This episode strongly features two favorite 'Mad Men' female characters: Don's daughter Sally and his unapologetic secretary Ida. Unfortunately, neither of them have a good time during this episode, but they are great fun to watch.
Let's start with Ida. After having some more good one-liners (to Don: "Are you going to the toilet??" and about Sally: "She looks so chubby in the pictures...") she dies so fast she doesn't even time to drop dead. Instead her head rolls back, her mouth agape, dark glasses pointed at the ceiling. The scene that ensues, featuring Pete attempting to wrap Ida's body in a blanket made by Harry's mother, is perfectly comic, but there are poignant overtones.
Cooper, who was last seen doing crossword puzzles with Ida, says, "She was born in 1898 in a barn. She died on the 37th floor of a skyscraper. She was an astronaut." Okay, he's no Robert Frost, but clearly he feels the loss. Roger is less sentimental: "She died like she lived: surrounded by people she answered phones for." Don seems uncomfortable and imposed upon: "I would have my secretary do it, but she's dead."
And Sally: clearly this child is disturbed... by something. She attempts to flee Betty's abode on the subway and beelines it for Don's office. Don is clearly displeased, and throws Faye into the fray by having her take Sally to his apartment, and later, calm her down. Faye, who by now has gone all the way with Don, is clearly uncomfortable in this role, and with children in general. She later tells him, "You shouldn't have put me in that position." And for once, he looks sheepish and apologizes. Maybe she brings out the sensitive side of Don? Or is he still on a roll after 'The Suitcase' episode?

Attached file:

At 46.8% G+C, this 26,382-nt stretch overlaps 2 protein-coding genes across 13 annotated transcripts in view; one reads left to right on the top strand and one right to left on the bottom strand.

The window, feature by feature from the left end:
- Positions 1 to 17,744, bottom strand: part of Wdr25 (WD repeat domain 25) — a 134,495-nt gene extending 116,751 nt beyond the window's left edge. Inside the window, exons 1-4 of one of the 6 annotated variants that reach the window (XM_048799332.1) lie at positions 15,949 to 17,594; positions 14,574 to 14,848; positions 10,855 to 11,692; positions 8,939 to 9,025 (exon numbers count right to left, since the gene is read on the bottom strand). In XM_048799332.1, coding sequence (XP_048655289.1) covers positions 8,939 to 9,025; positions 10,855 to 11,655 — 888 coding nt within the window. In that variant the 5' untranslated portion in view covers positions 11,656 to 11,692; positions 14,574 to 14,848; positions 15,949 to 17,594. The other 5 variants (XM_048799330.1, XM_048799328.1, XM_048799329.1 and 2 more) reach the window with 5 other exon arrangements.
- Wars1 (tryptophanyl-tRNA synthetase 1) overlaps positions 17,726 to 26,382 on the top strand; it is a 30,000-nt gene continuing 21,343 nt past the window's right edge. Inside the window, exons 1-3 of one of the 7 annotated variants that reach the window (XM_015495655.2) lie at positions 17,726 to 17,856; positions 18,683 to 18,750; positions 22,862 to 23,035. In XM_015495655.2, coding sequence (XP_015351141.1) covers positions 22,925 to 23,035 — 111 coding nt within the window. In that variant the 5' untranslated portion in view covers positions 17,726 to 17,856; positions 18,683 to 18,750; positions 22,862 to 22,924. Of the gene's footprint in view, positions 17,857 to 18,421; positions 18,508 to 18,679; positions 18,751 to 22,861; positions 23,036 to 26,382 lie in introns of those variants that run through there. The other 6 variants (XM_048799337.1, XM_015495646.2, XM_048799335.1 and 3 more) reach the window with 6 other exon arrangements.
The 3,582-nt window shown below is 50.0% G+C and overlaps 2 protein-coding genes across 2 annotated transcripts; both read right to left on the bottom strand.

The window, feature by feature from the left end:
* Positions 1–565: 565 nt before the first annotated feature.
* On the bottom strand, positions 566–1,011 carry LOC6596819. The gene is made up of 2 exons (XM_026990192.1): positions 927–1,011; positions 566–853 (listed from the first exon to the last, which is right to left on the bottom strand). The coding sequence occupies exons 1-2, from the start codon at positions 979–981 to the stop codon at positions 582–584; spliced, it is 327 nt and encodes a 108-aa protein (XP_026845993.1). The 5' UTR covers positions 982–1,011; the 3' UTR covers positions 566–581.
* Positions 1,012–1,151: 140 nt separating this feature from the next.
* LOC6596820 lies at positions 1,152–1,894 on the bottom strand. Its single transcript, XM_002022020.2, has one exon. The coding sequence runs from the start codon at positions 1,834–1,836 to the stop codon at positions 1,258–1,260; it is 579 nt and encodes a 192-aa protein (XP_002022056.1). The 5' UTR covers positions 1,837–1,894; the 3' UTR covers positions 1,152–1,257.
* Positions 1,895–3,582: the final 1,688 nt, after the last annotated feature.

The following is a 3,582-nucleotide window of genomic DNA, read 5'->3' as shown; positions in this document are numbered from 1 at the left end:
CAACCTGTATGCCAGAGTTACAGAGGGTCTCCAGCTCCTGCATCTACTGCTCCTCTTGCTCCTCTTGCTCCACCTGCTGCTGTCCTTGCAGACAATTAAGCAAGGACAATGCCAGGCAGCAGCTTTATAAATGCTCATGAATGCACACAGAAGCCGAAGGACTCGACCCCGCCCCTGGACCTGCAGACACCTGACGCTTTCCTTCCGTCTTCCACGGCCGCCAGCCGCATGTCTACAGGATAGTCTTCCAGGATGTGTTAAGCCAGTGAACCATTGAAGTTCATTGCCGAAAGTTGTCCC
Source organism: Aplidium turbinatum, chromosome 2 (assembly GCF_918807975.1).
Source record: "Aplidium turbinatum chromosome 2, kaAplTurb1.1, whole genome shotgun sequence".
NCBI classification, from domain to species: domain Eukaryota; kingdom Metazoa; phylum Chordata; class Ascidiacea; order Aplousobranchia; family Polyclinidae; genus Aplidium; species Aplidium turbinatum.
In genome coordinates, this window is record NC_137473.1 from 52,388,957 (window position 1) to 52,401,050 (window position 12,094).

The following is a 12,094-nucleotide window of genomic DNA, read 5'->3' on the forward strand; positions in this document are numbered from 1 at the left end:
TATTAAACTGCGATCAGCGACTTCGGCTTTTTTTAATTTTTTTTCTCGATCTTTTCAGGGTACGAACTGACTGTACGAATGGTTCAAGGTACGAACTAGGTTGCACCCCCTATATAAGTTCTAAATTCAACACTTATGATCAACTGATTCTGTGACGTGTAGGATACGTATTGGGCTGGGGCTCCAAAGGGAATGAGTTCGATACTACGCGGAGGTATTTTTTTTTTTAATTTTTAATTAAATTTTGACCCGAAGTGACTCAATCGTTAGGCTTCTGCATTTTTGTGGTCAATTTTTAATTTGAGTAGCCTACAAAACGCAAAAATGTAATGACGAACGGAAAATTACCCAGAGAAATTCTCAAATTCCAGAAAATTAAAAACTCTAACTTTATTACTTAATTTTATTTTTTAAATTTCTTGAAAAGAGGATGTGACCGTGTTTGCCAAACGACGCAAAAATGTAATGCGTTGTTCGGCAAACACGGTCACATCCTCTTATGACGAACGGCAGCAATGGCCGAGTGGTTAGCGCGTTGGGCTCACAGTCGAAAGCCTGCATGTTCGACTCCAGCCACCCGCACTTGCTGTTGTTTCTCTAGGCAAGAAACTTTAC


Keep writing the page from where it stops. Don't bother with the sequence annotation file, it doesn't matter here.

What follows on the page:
Back to Sally, what is this child afraid of? She so wants to live with Don; she makes him french toast topped with rum. Does she know her way to his heart or what? So is she simply tired of being barked at by Betty to go watch television? Does she find Henry as insecure and annoying as we do? Or is something worse going on? What's the deal with that Glenn kid, anyway? Are they still involved?
Peggy, meanwhile, is in a romantic quandary: Abe, whom she met at a party a few episodes back, is clearly interested in her, but treats women’s' liberation as a joke, and attempts to impress her with political commentary that leaves a bad taste in her mouth. But clearly, she is interested. At least this guy doesn't invite her mother out for dinner on her birthday.
And Joan... whoa, Joan. Soon after her husband is shipped off for active duty in Vietnam, Roger feels guilty for being hard on her and sends over a masseuse. Later, after going out and getting robbed on the street, she initiates a quickie with him right there on the curb. Clearly this woman isn't getting what she needs. And Roger, who already has a new young bride, isn't either. Do they have a future?
Will you miss Randee Heller, who hilariously played Ida? (She was the mom in The Karate Kid, you know.) What's next for everyone? Will Megan, the receptionist who comforted Sally, be Don's new secretary (and possible lady love)? Will Betty find something out about what's going on with Sally? Do Don and Faye have a future? For that matter, do Peggy and Abe, or Joan and Roger? There's not much time left in the season. These last few episodes promise to be eventful.
The Beautiful Girls: A-